• Gibson RB. 2005. Sustainability assessment: Criteria and processes. London, England: Earthscan. 254 p.
  • Gunderson LH, Holling CS. 2002. Panarchy: Understanding transformations in human and natural systems. Washington (DC): Island Press. 507 p.
  • Kapustka LA, Froese KL, McCormick RJ. 2010. Revisiting the rationale for holistic, integrated risk assessments. Integr Environ Assess Manag 6:774776.
  • Meadows DH. 1999. Leverage points: Places to intervene in a system. Hartland Four Corners (VT): The Sustainability Institute.
  • Millennium Ecosystem Assessment. 2005. Millennium Ecosystems Assessment Synthesis Report. [cited 2011 November]. Available from: http://www.millenniumassessment.org
  • Rittel H, Webber M. 1973. Dilemmas in a general theory of planning. Policy Sci 4:155169.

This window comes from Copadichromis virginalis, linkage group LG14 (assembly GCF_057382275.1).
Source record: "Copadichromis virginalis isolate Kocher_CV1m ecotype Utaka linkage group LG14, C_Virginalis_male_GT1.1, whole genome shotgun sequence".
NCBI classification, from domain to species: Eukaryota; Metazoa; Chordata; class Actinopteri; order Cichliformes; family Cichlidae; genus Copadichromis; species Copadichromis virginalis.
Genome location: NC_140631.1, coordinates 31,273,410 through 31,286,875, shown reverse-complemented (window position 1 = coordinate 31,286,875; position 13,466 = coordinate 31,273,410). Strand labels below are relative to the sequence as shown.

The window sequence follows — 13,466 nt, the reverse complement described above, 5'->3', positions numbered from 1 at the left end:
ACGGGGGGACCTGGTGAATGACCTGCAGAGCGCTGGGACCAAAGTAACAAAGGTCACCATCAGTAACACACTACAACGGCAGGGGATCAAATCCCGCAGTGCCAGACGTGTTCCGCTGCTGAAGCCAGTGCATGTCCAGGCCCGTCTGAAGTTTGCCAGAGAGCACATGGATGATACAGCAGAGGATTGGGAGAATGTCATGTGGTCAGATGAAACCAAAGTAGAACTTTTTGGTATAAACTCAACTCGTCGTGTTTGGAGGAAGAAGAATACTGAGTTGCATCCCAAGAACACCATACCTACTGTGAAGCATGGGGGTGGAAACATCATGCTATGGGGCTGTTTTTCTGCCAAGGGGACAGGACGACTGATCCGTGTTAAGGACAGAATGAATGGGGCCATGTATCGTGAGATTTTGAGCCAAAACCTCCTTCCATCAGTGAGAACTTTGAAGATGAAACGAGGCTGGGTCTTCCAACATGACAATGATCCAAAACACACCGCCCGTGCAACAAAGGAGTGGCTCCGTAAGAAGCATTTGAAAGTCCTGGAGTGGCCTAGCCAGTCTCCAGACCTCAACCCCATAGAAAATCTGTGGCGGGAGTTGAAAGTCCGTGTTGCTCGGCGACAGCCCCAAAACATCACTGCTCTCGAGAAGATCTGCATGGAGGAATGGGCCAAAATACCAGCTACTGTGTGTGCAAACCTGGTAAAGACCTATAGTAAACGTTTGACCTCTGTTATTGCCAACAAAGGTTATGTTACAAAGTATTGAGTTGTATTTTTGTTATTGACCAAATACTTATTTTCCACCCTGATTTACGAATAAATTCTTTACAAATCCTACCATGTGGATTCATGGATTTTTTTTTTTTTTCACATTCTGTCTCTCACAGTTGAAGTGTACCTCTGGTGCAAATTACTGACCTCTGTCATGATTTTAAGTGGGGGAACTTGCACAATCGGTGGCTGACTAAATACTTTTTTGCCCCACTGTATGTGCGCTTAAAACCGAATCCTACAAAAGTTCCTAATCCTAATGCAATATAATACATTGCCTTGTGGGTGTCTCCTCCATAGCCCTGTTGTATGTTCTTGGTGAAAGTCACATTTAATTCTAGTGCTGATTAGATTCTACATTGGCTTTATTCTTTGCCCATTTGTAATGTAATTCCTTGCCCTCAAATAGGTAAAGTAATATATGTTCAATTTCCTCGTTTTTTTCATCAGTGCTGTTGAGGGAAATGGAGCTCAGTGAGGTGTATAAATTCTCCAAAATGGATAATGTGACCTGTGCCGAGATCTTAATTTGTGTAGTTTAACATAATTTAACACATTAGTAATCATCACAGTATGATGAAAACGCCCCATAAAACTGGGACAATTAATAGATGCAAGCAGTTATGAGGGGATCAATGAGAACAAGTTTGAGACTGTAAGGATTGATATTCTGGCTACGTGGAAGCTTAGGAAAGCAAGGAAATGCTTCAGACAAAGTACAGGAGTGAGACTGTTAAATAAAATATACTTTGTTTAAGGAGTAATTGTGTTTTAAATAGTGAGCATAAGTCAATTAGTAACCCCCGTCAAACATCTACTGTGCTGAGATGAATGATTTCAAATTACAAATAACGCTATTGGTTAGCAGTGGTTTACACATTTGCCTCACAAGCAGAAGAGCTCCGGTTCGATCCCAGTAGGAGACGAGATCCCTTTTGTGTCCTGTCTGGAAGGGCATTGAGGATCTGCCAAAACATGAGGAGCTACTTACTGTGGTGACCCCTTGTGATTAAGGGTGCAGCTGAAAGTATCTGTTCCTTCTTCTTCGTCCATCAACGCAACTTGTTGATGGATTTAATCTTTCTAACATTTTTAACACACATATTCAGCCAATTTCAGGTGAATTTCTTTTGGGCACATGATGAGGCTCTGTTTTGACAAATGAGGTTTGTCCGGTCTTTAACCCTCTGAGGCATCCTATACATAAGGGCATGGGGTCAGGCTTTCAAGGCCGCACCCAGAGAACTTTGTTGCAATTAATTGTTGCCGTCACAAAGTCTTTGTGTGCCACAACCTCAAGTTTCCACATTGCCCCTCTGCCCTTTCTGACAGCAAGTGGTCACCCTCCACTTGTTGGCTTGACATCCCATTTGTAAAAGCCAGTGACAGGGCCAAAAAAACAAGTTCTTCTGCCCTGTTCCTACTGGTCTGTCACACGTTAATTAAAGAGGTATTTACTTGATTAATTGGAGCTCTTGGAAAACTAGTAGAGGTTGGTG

• Sonnemann G, Vigon B. 2011. Global guidance principles for LCA databases: A basis for greener processes and products. Paris (France): United Nations Environment Programme. 157 p.
  • Tainter J. 1988. The collapse of complex societies. Cambridge (UK): Cambridge.
  • Verweij M, Douglas M, Ellis R, Engel C, Hendriks F, Lohmann S, Ney S, Rayner S, Thompson M. 2006. The case for clumsiness. In: Verweij M, Thompson M, editors. Clumsy solutions for a complex world: Governance, politics and plural perceptions. Hampshire (UK): Palgrave Macmillan. p 127.